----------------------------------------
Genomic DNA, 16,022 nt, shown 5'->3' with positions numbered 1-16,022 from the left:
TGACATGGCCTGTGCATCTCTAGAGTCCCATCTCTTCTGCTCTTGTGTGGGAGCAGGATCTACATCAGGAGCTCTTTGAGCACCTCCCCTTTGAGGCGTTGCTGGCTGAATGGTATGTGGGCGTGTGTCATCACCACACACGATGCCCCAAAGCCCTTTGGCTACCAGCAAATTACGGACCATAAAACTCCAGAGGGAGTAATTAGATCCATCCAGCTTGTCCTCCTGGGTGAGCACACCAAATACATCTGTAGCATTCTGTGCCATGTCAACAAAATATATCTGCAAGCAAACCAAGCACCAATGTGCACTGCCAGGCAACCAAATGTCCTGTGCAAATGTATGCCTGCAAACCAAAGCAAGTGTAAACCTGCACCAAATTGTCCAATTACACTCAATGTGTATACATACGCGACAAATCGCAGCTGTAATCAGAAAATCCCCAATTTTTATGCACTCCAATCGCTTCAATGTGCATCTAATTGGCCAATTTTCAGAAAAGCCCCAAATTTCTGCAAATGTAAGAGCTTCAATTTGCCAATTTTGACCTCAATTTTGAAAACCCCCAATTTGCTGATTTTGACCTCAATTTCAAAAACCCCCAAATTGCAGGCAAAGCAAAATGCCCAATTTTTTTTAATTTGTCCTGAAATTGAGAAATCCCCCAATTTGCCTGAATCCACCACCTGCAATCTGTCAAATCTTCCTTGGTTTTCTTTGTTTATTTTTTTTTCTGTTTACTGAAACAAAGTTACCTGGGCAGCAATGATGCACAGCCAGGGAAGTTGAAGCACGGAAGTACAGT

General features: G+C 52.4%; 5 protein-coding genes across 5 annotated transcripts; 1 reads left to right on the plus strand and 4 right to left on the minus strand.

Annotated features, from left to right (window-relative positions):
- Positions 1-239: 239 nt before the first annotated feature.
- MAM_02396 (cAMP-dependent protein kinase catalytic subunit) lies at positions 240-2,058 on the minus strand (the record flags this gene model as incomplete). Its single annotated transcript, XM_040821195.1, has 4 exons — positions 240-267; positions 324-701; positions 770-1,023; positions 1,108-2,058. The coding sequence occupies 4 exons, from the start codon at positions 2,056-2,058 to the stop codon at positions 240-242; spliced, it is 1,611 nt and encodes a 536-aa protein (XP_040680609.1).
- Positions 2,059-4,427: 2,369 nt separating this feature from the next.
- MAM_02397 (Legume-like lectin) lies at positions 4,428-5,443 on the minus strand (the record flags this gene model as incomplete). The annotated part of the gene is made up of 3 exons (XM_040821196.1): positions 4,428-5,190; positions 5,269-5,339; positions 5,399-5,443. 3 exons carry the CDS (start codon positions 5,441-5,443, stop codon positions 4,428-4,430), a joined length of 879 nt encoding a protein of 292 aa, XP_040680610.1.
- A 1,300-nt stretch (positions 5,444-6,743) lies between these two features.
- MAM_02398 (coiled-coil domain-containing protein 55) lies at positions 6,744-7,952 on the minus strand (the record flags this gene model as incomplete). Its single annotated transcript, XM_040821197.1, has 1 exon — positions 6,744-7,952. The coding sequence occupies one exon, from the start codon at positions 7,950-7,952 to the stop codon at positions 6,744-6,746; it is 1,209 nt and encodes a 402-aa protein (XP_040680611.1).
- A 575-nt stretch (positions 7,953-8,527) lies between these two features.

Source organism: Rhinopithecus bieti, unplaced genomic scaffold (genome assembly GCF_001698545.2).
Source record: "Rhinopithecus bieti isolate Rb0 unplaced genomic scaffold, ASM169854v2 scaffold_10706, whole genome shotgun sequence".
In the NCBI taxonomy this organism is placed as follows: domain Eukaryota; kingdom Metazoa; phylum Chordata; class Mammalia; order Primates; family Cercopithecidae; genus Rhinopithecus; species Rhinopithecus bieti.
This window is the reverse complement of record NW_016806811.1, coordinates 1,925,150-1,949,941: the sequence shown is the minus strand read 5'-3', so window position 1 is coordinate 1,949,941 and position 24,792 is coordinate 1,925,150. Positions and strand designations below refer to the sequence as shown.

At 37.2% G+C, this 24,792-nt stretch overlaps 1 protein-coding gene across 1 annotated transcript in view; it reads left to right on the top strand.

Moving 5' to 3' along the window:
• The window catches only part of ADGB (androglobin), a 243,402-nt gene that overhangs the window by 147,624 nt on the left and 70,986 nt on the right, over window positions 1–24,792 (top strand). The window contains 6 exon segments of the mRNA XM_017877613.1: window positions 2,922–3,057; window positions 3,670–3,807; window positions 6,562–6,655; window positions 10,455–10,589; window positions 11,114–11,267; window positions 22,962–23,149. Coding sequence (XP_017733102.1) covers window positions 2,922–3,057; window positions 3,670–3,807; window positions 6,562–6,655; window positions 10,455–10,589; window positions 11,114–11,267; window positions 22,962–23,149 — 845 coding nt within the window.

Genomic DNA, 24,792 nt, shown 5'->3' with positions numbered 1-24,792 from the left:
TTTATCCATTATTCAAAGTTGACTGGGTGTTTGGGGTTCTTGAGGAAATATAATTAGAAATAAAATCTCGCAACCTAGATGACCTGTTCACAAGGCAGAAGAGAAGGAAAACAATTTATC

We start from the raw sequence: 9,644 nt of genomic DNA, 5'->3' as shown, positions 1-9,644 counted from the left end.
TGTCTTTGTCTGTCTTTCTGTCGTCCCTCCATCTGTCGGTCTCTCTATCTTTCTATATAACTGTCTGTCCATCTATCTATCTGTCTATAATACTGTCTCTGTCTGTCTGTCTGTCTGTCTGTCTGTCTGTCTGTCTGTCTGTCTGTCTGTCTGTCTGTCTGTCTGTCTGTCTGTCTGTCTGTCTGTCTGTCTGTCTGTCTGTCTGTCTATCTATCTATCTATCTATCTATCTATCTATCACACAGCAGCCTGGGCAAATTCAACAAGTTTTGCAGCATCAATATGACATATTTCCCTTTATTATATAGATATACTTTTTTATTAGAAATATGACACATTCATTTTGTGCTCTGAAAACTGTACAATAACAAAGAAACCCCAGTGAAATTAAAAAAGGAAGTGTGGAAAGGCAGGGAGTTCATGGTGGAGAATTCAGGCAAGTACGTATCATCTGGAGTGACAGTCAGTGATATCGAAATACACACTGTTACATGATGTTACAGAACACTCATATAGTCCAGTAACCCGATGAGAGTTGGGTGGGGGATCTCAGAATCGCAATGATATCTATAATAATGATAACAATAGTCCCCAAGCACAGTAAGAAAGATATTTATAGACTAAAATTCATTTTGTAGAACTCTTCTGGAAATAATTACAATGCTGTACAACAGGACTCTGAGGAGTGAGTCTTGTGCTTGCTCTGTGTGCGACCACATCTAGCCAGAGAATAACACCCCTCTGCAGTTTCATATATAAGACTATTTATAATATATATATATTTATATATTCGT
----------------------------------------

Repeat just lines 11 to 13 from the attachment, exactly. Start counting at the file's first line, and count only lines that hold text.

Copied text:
- A 575-nt stretch (positions 7,953-8,527) lies between these two features.

Source organism: Rhinopithecus bieti, unplaced genomic scaffold (genome assembly GCF_001698545.2).
Source record: "Rhinopithecus bieti isolate Rb0 unplaced genomic scaffold, ASM169854v2 scaffold_10706, whole genome shotgun sequence".